E-Cigarette and ENDS ban in India: Analysis of laws, consequences and challenges

Last updated: June, 2019

May 31 is observed every year as the World Anti-Tobacco Day. On May 31 of 2019, The Indian Council of Medical Research (ICMR), the apex bio-medical research body of the Indian government, issued a  formal recommendation to ban the sale of e-cigarettes and electronic nicotine delivery systems (ENDS) through-out India. The ICMR recommendation has come at an opportune time since, very recently, the Delhi High Court has stayed the operation of a Central Government circular imploring various Indian States to ban ENDS. 

In this post, we have analyzed the current regulatory framework for the regulation of e-cigarettes and ENDS (hereinafter referred collectively as ENDS for convenience) to evaluate its scope and limitations, as well as decode the method of current regulation of ENDS under Indian law. We have also highlighted the consequences of violation of the ban, if any.

Legal and regulatory framework

Under Indian law, there are five distinct regulatory buckets in which ENDS may fall:

  1. ENDS as a combination product of drug and medical device
  2. ENDS as a tobacco product
  3. ENDS (nicotine) as food
  4. ENDS (nicotine) as a poison
  5. ENDS (nicotine) as an insecticide

We will deal with each regulatory bucket in the paragraphs below.

Combination of Drug and Medical Device

Preparations of nicotine are regulated as a drug in India. In fact, the sale of gums and lozenges containing more than 2 mg of nicotine requires a retail drug license.

As per a survey carried by the author, most States in India have regulated ENDS as a drug (since substances and devices are deemed to be drugs in India). Under the Drugs and Cosmetics Act, 1940 and its rules (“Drug Laws“), a license is required to import, manufacture and sell drugs. Wherever State Governments have banned ENDS, they have done so by refusing to issue a license to undertake any commercial activity related to ENDS on the grounds that ENDS is not approved for sale as a drug. This position has been endorsed by the Central Government as well, who had released in advisory for all States in India to that effect in August 2018.

Import, manufacture or sale of ENDS in violation of Drug Laws could result in confiscation, fine and imprisonment for the company involved as well as the person in charge of the operations of the company. 

However, two separate Delhi High Court orders have raised serious questions over the legal basis of the ban on ENDS. In Piush Ahulawalia v. Union of India, the Delhi High Court clarified that the Central Government’s advisory was not binding, and therefore the State Governments were free to chart their own course in terms of banning (or not banning) ENDS. In Focus Brand Trading India Pvt. Ltd. and Anr  v. DGHS and Ors., the Delhi High Court went a step ahead and questioned whether ENDS could be regulated as the drug in the first place. The March 2019 order passed in this matter effectively brings into question any ban enforced on ENDS on the assumption that ENDS is a drug.  A Customs notification released in November 2018 had made it mandatory that import consignments of ENDS would require prior approval of Additional Drugs Controller, Customs. The said notification has also been stayed by the March 2019 order.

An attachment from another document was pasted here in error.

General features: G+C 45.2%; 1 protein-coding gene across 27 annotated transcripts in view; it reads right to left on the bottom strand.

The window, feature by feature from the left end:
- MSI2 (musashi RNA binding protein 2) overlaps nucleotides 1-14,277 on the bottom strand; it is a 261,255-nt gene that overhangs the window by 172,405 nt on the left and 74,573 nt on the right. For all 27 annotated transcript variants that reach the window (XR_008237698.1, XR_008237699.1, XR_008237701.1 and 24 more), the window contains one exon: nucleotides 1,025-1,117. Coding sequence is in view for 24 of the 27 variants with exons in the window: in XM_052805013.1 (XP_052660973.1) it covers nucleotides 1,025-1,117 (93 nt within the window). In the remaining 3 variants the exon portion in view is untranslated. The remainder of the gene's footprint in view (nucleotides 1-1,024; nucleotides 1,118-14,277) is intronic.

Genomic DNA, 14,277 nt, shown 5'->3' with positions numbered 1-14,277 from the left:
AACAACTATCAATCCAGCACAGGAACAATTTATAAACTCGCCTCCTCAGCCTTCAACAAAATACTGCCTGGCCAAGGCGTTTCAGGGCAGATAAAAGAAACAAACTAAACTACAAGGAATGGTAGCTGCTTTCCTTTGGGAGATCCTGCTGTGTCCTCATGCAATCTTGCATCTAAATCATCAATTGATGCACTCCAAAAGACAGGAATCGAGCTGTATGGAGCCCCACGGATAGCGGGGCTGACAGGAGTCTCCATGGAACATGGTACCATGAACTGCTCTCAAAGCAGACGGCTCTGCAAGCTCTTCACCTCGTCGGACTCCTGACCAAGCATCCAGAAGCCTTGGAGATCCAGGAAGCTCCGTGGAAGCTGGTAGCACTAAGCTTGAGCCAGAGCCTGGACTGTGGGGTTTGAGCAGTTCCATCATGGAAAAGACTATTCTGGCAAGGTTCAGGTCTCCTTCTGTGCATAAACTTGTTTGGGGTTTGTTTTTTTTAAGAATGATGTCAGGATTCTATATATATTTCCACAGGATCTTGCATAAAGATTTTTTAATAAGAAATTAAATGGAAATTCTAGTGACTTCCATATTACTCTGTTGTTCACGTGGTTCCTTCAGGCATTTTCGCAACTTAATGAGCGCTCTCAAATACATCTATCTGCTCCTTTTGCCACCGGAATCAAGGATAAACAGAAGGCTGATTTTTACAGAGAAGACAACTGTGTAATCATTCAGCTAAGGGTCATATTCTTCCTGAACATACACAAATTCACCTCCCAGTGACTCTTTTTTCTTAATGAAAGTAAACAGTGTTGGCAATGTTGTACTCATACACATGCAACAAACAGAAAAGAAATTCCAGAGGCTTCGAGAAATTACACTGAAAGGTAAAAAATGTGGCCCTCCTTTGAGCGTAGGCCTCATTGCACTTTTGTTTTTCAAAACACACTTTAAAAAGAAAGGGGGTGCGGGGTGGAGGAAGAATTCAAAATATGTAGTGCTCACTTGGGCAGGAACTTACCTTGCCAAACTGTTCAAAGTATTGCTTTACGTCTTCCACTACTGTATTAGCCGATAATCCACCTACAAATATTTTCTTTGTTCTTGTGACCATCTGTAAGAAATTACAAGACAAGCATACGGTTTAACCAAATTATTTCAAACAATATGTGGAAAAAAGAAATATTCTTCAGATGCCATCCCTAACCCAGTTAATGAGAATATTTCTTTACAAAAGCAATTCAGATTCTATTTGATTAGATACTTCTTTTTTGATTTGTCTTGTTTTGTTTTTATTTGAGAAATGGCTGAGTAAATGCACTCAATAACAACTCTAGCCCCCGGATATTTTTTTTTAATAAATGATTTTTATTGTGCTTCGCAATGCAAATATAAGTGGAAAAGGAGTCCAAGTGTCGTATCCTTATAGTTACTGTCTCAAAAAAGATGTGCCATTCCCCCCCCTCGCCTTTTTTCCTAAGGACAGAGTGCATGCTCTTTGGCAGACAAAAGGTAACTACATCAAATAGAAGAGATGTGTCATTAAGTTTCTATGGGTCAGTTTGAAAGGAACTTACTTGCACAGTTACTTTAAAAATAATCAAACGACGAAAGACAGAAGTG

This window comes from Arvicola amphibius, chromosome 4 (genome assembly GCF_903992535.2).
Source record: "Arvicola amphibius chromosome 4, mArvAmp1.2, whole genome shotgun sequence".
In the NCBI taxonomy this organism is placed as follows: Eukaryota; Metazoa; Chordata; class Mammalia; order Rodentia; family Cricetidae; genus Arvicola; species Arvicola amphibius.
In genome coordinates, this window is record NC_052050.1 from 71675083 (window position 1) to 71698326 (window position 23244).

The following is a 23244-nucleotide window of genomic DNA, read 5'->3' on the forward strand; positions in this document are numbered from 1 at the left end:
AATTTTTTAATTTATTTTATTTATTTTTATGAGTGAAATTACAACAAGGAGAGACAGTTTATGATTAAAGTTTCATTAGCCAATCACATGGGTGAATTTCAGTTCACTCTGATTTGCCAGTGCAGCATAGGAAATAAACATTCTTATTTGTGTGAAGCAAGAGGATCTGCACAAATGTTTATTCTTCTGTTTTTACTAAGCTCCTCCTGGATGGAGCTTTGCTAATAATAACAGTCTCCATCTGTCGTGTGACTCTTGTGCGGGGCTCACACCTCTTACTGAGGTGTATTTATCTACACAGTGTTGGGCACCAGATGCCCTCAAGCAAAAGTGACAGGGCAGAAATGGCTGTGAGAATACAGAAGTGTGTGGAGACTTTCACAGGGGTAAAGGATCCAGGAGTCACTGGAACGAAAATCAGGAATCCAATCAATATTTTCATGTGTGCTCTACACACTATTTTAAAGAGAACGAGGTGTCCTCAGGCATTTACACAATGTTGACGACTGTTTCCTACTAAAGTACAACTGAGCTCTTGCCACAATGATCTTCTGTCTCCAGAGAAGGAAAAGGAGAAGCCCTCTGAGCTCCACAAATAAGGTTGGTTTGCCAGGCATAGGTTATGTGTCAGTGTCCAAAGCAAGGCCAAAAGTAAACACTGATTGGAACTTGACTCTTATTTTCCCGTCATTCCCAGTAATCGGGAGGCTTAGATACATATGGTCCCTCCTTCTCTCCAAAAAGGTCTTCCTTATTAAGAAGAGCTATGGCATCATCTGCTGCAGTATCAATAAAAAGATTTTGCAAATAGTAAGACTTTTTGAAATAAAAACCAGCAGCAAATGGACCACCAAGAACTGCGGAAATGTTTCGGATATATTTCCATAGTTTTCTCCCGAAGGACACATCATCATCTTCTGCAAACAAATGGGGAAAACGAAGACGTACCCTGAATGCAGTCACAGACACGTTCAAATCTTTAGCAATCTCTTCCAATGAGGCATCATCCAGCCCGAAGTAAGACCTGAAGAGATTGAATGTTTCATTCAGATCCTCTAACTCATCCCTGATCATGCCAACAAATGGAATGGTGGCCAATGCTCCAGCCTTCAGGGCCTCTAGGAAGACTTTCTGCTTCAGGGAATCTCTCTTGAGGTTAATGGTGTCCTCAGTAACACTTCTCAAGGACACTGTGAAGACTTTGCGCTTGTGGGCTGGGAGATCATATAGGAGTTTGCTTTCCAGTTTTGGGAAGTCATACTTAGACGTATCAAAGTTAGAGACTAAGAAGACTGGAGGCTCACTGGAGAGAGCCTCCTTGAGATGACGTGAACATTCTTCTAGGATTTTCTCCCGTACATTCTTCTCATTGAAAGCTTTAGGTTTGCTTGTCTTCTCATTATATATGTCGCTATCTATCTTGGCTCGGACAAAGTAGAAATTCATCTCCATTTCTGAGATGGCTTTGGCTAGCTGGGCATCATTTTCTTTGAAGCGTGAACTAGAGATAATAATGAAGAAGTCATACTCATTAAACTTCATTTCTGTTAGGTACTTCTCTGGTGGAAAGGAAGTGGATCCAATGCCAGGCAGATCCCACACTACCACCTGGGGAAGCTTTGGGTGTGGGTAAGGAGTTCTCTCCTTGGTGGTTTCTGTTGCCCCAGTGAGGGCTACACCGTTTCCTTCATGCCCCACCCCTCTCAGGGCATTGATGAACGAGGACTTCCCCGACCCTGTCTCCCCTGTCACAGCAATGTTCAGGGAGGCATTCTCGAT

In the author’s own considered opinion, however, the government is well within its powers to regulate ENDS as a drug. It is a fact that nicotine is a drug. As per the current construct of Drug Laws, a drug when consumed for non-medicinal purpose would remain a drug and be regulated as one. Therefore, what is actually left to be established whether the system i.e. ENDS is drug or not. As most readers are aware, ENDS is just a system that delivers nicotine. Therefore, it is not a chemical but a device. Drug Laws do not regulate all devices. They regulate notified devices only and ENDS is not a notified device. Therefore, ENDS sans nicotine cannot be said to be regulated under the Drug Laws. But a combination of ENDS with nicotine (i.e. refill) should certainly qualify as a drug. There are enough instances where such combination products have been regulated as drugs in India in the past. For instance, a Glucometer by itself is not a drug (at least not until January 1, 2020). But a Glucometer when sold along with glucose strips is regulated as a drug, because glucose strips are regulated as drugs. This analogy squarely applies to ENDS sold with nicotine refills.

Having said that, what is important to remember that the Drugs Laws do not ban ENDS with nicotine refills. Therefore, it is possible to structure business operations in a manner that it would be lawful to carry out the business of ENDS with nicotine refills under a drug license in India. 

ENDS as a Tobacco product

Most jurisdictions around the world, including the US and Europe, regulate ENDS as a tobacco product. In India, tobacco products are regulated by law, but in a limited manner. The Cigarette and Other Tobacco Products Act, 2003 and its rules (“Tobacco Laws”) regulate advertisement, sale to minors and labelling of cigarettes and tobacco products, but stop short of giving power to the government to ban a tobacco product in India. In other words, the Tobacco Laws in India impose compliance requirements for cigarettes and tobacco products, but the government cannot use it to ban import, manufacture or sale of tobacco product in India so long as the tobacco products are compliant to the requirements stipulated by law. Interestingly, the definition of ‘tobacco product’ under Tobacco Laws is exhaustive, and it means any product that is listed in the Schedule to the main Act. ENDS is not listed in that Schedule yet. Therefore, it is strongly arguable that Tobacco Laws in India do not apply to ENDS at all.